**for accuracy reasons, let me say that it's not actually the TV that dictates the type of display that is connected to the DVD player. In the DVD player's setup menus, you'll find the options where you choose whether a 16:9 or 4:3 screen is connected. There's nothing stopping someone from setting a DVD player hooked up to a 4:3 as being connected to a widescreen TV and leaving the people on the screen extra skinny.(this was a pretty frequent issue before 16:9 TV's were as common as they are today.) If the display mode is set to 4:3, you choose the available resizing modes -- either letterbox (black bars added by the player after the anamorphic video is stretched out) or pan&scan -- the middle 540 pixels or so of the anamorphic image are stretched to fill the screen, losing the far left and far right of the image. Usually you can enable either one or both together.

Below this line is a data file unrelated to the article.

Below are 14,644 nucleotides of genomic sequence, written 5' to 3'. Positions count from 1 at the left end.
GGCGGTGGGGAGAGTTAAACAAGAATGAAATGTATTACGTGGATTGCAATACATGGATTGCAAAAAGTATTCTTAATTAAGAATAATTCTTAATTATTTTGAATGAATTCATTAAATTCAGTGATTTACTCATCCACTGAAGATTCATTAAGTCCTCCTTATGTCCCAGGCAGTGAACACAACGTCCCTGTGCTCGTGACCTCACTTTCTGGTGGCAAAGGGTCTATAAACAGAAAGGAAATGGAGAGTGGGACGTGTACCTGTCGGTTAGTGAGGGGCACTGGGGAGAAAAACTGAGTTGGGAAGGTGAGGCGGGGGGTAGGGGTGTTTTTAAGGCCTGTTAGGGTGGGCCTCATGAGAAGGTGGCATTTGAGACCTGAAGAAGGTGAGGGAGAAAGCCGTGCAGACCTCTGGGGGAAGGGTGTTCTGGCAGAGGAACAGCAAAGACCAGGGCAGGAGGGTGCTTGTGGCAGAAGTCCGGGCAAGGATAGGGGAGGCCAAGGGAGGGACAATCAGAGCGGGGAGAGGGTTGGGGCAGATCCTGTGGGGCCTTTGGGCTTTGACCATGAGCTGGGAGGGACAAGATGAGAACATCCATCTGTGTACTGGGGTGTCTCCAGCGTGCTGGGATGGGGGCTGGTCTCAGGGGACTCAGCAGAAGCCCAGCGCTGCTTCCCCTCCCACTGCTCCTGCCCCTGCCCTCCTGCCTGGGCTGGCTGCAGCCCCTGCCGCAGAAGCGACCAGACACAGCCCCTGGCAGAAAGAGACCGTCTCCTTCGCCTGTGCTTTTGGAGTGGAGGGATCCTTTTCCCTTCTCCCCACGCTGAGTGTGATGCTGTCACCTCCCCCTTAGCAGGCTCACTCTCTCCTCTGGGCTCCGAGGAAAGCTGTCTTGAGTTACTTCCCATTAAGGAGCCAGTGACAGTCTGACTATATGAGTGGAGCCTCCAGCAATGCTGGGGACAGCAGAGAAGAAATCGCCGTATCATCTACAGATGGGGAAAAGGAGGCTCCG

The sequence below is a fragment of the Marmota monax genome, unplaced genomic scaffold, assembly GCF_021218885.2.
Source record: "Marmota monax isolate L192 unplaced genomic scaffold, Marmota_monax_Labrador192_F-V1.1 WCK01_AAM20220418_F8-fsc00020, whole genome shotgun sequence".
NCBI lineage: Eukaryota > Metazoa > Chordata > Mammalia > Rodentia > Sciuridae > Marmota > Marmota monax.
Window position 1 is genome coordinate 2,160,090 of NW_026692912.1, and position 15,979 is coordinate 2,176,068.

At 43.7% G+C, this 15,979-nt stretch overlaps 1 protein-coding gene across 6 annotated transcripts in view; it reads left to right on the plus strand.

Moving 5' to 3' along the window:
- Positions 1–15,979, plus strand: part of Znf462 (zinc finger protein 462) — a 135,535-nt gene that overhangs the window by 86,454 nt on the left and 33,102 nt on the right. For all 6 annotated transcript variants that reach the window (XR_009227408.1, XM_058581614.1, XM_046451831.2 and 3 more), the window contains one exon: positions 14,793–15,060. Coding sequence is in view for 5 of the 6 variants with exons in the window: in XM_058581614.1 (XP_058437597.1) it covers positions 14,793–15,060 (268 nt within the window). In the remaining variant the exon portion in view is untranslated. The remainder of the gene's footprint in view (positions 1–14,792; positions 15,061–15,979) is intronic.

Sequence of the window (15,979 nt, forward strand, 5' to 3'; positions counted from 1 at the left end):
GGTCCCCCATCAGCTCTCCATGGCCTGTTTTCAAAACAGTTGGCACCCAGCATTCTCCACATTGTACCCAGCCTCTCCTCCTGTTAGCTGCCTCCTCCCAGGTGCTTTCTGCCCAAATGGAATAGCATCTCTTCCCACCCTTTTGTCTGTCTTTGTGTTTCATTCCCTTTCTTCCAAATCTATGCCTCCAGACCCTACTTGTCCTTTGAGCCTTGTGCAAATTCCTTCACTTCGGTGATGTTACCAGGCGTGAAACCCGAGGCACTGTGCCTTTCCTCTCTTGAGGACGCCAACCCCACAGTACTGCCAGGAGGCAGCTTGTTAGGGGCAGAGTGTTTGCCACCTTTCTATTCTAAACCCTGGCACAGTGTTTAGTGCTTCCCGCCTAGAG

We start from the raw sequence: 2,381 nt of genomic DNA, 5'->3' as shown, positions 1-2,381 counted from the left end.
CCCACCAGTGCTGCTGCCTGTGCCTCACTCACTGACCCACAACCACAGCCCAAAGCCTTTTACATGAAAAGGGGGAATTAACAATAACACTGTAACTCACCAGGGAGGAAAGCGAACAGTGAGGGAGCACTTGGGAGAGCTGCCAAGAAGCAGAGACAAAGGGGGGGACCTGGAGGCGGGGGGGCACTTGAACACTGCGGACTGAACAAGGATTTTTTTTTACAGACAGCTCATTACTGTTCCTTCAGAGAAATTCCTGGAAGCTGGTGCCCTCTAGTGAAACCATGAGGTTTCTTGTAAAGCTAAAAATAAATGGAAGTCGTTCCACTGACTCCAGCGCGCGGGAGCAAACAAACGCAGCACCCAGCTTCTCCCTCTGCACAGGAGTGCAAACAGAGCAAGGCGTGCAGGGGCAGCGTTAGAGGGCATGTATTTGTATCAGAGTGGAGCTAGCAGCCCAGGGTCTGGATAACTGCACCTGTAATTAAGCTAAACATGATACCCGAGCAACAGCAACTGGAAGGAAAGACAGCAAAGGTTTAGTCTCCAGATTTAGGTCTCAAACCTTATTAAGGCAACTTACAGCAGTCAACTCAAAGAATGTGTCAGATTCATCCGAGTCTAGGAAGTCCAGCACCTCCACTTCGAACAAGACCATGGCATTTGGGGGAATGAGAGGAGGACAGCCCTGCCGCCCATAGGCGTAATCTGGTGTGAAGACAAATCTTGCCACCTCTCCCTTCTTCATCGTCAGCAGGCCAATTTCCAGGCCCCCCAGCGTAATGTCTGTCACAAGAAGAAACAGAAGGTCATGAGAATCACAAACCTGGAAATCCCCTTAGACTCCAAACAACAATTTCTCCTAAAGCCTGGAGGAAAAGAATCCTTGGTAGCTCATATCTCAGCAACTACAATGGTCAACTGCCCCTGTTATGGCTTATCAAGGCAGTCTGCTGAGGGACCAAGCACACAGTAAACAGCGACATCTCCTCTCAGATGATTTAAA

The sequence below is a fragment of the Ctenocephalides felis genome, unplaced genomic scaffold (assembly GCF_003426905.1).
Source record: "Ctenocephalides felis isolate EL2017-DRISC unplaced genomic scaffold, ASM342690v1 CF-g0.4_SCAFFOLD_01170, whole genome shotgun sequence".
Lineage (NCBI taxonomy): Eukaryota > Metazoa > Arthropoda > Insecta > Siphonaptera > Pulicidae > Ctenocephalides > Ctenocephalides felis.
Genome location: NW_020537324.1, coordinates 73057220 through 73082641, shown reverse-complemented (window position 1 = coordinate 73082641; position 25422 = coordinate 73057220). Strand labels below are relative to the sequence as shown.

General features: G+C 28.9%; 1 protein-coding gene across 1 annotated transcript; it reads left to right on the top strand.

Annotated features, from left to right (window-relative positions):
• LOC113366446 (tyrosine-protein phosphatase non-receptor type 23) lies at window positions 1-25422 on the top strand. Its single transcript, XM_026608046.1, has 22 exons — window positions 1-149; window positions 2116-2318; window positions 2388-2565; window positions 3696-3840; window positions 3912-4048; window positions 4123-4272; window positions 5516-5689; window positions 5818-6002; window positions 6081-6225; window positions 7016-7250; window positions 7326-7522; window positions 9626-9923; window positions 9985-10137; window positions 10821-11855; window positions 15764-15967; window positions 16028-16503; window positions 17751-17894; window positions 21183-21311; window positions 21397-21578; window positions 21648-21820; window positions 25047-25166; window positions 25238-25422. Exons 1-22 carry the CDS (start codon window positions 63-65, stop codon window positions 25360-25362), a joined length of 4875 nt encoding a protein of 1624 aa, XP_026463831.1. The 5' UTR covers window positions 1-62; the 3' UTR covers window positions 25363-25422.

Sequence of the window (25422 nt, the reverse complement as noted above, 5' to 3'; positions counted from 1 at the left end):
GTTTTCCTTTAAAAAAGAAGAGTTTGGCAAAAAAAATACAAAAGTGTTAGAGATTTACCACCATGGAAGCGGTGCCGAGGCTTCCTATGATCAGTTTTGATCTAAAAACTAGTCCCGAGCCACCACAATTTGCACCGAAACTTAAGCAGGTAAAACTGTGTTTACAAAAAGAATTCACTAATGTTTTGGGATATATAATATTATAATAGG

Depending on your player, you may be able to override the disc's instruction to the player to display the particular video as "pan&scan" by simply enabling the 4:3 letterbox mode (and disabling the 4:3 pan&scan), but that depends on your player. If you can't override it with your player, you're stuck ripping the DVD and editing the IFO's (yuck) which is both simpler and more complicated than you'd expect.

If you have a 16:9 TV, mess around with the 4:3 settings, and you can get a feel for how the resizing works, but if your 16:9 TV automatically resizes the incoming image, it won't show you anything useful, except maybe how the image is cropped in 4:3 pan&scan mode.
Bix said…
The IFOs are set to pan and scan on 4:3 TVs. You might have some sort of success if you rip the DVD, tweak the IFOs w/ IFO edit to be straight widescreen, and burn.
Dan said…
Like the guy above said, the way that a widescreen (true 16:9) video source is displayed on a 4:3 screen is set by the DVD authoring itself. Most Hollywood DVD's are set to display as letterbox on 4:3 TV's (the player resizes the anamorphic source, then renders black bars on the top and bottom of the video), but every now and then, you'll come across a widescreen DVD where the 4:3 mode for the main movie is set as "pan&scan." I believe About Schmidt is setup like this.